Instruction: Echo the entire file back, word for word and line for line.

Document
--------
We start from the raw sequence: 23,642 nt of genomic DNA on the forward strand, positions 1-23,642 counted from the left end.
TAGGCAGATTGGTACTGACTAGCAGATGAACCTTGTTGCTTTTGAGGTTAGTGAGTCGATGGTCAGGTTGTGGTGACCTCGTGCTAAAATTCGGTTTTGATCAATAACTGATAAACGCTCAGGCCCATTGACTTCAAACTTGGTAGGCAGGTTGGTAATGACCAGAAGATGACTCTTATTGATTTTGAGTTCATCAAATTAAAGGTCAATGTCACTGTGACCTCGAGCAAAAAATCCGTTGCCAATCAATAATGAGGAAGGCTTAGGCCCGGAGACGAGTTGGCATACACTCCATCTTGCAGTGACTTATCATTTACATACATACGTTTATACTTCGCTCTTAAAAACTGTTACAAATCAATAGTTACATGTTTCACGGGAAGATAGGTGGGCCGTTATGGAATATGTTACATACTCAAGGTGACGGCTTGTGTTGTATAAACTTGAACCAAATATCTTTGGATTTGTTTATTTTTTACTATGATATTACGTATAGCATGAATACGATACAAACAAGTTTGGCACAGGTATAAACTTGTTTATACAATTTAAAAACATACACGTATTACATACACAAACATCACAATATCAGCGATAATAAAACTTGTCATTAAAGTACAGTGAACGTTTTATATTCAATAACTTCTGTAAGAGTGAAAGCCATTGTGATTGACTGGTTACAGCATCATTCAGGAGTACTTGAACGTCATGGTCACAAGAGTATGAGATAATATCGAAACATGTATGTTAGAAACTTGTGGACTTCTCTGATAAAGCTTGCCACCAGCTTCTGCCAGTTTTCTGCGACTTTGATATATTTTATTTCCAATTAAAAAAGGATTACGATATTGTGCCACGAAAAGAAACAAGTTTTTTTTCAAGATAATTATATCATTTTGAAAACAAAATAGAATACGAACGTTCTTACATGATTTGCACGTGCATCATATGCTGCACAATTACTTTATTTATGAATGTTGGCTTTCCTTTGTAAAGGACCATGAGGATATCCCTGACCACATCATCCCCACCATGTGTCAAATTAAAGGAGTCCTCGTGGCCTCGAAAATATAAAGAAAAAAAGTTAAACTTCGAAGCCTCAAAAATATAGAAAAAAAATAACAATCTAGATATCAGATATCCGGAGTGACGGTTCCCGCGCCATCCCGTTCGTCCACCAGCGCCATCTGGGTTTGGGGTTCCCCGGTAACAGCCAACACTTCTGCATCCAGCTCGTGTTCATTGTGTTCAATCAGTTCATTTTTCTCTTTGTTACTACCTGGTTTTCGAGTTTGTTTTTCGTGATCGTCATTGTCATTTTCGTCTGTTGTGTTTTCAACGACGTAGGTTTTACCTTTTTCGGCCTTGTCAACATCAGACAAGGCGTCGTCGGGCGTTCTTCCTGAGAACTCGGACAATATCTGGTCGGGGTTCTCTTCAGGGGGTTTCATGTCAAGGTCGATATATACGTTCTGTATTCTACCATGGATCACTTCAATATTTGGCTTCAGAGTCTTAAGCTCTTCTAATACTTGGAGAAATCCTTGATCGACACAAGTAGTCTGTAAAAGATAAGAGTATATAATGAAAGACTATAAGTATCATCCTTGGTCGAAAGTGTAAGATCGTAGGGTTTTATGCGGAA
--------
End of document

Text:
We start from the raw sequence: 23,642 nt of genomic DNA on the forward strand, positions 1-23,642 counted from the left end.
TAGGCAGATTGGTACTGACTAGCAGATGAACCTTGTTGCTTTTGAGGTTAGTGAGTCGATGGTCAGGTTGTGGTGACCTCGTGCTAAAATTCGGTTTTGATCAATAACTGATAAACGCTCAGGCCCATTGACTTCAAACTTGGTAGGCAGGTTGGTAATGACCAGAAGATGACTCTTATTGATTTTGAGTTCATCAAATTAAAGGTCAATGTCACTGTGACCTCGAGCAAAAAATCCGTTGCCAATCAATAATGAGGAAGGCTTAGGCCCGGAGACGAGTTGGCATACACTCCATCTTGCAGTGACTTATCATTTACATACATACGTTTATACTTCGCTCTTAAAAACTGTTACAAATCAATAGTTACATGTTTCACGGGAAGATAGGTGGGCCGTTATGGAATATGTTACATACTCAAGGTGACGGCTTGTGTTGTATAAACTTGAACCAAATATCTTTGGATTTGTTTATTTTTTACTATGATATTACGTATAGCATGAATACGATACAAACAAGTTTGGCACAGGTATAAACTTGTTTATACAATTTAAAAACATACACGTATTACATACACAAACATCACAATATCAGCGATAATAAAACTTGTCATTAAAGTACAGTGAACGTTTTATATTCAATAACTTCTGTAAGAGTGAAAGCCATTGTGATTGACTGGTTACAGCATCATTCAGGAGTACTTGAACGTCATGGTCACAAGAGTATGAGATAATATCGAAACATGTATGTTAGAAACTTGTGGACTTCTCTGATAAAGCTTGCCACCAGCTTCTGCCAGTTTTCTGCGACTTTGATATATTTTATTTCCAATTAAAAAAGGATTACGATATTGTGCCACGAAAAGAAACAAGTTTTTTTTCAAGATAATTATATCATTTTGAAAACAAAATAGAATACGAACGTTCTTACATGATTTGCACGTGCATCATATGCTGCACAATTACTTTATTTATGAATGTTGGCTTTCCTTTGTAAAGGACCATGAGGATATCCCTGACCACATCATCCCCACCATGTGTCAAATTAAAGGAGTCCTCGTGGCCTCGAAAATATAAAGAAAAAAAGTTAAACTTCGAAGCCTCAAAAATATAGAAAAAAAATAACAATCTAGATATCAGATATCCGGAGTGACGGTTCCCGCGCCATCCCGTTCGTCCACCAGCGCCATCTGGGTTTGGGGTTCCCCGGTAACAGCCAACACTTCTGCATCCAGCTCGTGTTCATTGTGTTCAATCAGTTCATTTTTCTCTTTGTTACTACCTGGTTTTCGAGTTTGTTTTTCGTGATCGTCATTGTCATTTTCGTCTGTTGTGTTTTCAACGACGTAGGTTTTACCTTTTTCGGCCTTGTCAACATCAGACAAGGCGTCGTCGGGCGTTCTTCCTGAGAACTCGGACAATATCTGGTCGGGGTTCTCTTCAGGGGGTTTCATGTCAAGGTCGATATATACGTTCTGTATTCTACCATGGATCACTTCAATATTTGGCTTCAGAGTCTTAAGCTCTTCTAATACTTGGAGAAATCCTTGATCGACACAAGTAGTCTGTAAAAGATAAGAGTATATAATGAAAGACTATAAGTATCATCCTTGGTCGAAAGTGTAAGATCGTAGGGTTTTATGCGGAA